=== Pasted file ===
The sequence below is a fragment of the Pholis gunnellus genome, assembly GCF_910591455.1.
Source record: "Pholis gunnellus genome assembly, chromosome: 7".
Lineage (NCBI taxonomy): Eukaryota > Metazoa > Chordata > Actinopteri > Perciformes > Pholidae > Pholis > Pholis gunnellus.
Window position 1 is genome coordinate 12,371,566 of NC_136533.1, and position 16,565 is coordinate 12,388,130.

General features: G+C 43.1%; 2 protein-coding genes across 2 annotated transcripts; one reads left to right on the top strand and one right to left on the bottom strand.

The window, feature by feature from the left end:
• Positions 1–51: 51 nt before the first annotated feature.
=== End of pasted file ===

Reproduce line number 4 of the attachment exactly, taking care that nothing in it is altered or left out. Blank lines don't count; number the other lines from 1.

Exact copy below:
Window position 1 is genome coordinate 12,371,566 of NC_136533.1, and position 16,565 is coordinate 12,388,130.